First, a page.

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John Serrao
John Serrao

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Handling Imagery with CSS

Problem Set

I've been teaching people to code for almost seven years now, which has exposed me to hundreds of junior developers. The number one area where I see people either not understanding or overthinking solutions is with imagery.

Below are some common ways to deal with images. I'll try to keep this updated as techniques improve over time.

Portrait or Landscape?

These terms refer to the aspect ratio of the image where landscape photos are typically are wider than they are tall, while portrait photography is typically taller than it is wide. There are also square images, which would be as tall as they are wide. You can classify any image into one of those three categories.

Basic Responsive Image (landscape)

Most imagery is in landscape aspect ratio and you need a baseline technique for dealing with them. I treat them as a full-width break on the page and have them 'snap' to the size of the screen.

img {
  display: block;
  height: auto;
  max-width: 100%;
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Working Demo

This is tried and true, works across any device and is an ideal pair with responsive, landscape images in the foreground of your page. They create impact and work just about anywhere.

Responsive Background Image (landscape) With Clipping

Background images are a bit trickier because they don't take up any space. They are in the background of an HTML element, just window dressing. So you have to get more inventive.

If you don't mind some clipping of your image, try background-size: cover:

.container-with-bg {
  background-image: url(path/to/your-image.jpg);
  background-position: center center;
  background-size: cover;
  height: 50vh;
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Working Demo

This says to the browser:

Make the element take 50% of the height of the screen (100% width is default) and center the background image into that space.

The key part to understand is that background-size puts the browser in charge of your display. The height and width are variable in this example so the sides of the images will occasionally be trimmed (at really wide or narrow screens). This can be acceptable for a lot of background images.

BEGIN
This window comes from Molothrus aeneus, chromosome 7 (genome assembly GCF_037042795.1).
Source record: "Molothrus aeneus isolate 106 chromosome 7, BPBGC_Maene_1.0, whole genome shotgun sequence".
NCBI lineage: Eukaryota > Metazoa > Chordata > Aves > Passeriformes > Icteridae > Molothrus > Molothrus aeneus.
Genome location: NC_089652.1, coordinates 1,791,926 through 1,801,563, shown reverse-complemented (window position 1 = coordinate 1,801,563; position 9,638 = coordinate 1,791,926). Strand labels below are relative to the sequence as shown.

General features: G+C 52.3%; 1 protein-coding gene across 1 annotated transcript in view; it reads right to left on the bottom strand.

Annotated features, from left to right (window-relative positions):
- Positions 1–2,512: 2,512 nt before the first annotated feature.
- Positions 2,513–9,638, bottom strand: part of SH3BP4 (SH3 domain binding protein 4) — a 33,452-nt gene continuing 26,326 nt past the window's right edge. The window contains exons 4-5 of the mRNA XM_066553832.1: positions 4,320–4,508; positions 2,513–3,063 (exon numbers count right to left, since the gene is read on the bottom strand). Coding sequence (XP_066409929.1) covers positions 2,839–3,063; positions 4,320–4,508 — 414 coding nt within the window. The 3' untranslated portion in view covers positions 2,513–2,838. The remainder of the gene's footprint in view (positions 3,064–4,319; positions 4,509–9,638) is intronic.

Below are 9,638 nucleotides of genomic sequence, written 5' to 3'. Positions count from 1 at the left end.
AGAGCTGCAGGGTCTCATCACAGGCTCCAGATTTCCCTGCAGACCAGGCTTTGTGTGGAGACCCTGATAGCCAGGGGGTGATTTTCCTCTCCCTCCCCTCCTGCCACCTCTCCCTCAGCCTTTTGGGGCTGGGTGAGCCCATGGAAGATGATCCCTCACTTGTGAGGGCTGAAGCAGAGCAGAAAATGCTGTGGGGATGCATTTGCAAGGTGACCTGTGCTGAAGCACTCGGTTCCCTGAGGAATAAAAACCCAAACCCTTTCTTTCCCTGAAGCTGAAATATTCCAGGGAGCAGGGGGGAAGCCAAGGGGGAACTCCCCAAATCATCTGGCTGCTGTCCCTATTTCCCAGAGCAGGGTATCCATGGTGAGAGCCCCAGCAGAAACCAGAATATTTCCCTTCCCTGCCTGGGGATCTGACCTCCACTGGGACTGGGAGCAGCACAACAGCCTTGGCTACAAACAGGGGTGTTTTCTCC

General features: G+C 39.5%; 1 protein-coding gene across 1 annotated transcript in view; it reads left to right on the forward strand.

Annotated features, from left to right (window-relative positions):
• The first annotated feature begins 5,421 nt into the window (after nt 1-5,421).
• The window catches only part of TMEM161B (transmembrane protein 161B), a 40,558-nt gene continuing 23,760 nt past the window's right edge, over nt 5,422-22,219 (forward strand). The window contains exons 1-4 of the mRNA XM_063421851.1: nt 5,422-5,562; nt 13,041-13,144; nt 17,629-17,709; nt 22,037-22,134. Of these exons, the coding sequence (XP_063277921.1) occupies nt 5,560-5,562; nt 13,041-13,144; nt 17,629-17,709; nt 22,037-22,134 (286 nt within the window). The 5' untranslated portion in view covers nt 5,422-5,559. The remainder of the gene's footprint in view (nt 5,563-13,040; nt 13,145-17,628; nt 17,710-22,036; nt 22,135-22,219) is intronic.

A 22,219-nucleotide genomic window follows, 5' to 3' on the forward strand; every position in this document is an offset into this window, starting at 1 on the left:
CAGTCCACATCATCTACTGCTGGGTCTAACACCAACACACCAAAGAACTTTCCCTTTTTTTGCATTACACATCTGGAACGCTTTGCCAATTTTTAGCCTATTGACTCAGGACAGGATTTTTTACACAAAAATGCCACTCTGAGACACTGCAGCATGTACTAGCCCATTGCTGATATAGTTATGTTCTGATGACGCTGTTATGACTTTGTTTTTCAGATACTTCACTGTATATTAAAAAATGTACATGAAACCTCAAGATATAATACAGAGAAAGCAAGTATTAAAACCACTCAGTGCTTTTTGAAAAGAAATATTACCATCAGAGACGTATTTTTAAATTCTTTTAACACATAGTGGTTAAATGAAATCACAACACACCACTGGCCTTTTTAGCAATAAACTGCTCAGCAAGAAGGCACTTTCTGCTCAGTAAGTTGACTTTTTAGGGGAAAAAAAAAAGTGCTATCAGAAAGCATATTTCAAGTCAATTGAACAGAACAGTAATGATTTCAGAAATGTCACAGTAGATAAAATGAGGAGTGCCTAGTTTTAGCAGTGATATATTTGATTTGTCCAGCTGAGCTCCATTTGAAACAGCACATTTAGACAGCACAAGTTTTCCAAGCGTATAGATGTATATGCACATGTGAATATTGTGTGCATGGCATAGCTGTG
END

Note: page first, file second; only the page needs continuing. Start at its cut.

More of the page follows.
Responsive Background Image (landscape) - Exact Sizing

If you have a background image AND you know the aspect ratio of it, you can put a little hack into use. A little known but powerful quirk of HTML elements is that their padding-top and padding-bottom values equal the width of the container.

 * How did I get 66.67% for the padding-top?
 * Original dimensions of the image (4242 x 2828px)
 * Get aspect ratio (2828/4242 * 100) 
.container-aspect-ratio {
  background-image: url(path/to/your-image.jpg);
  background-position: center center;
  background-repeat: no-repeat;
  background-size: contain;
  height: 0px;
  padding-top: 66.67%;
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Working Demo

Looks a bit weird, right? If we have a container that is 1000px wide, the padding-top: 50% would actually equal 500px when rendered. Don't believe me? Check it out.

If you're curious, you probably notice that this padding hack creates an aspect-ratio, where the container is half as tall as it is wide. We can use this to our advantage:

  • Set height: 0 on your container (so the padding-top will become the only part of the container you see).
  • Add background-size: contain which will size your image EXACTLY to it's container
  • Set the padding-top to the aspect ratio of your image

Now you've got a perfect background-image that doesn't clip your image. ( has a more thorough rundown if you want it.)

How to Get Text on Top of Background Image with No Clipping

Our previous example creates a container with no height - so how do we get text on top of it? You can absolutely position the text on top of the relatively positioned container with the background image in it:

.text {
  bottom: 0;
  position: absolute;
  width: 100%;
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Working Demo - same as above.

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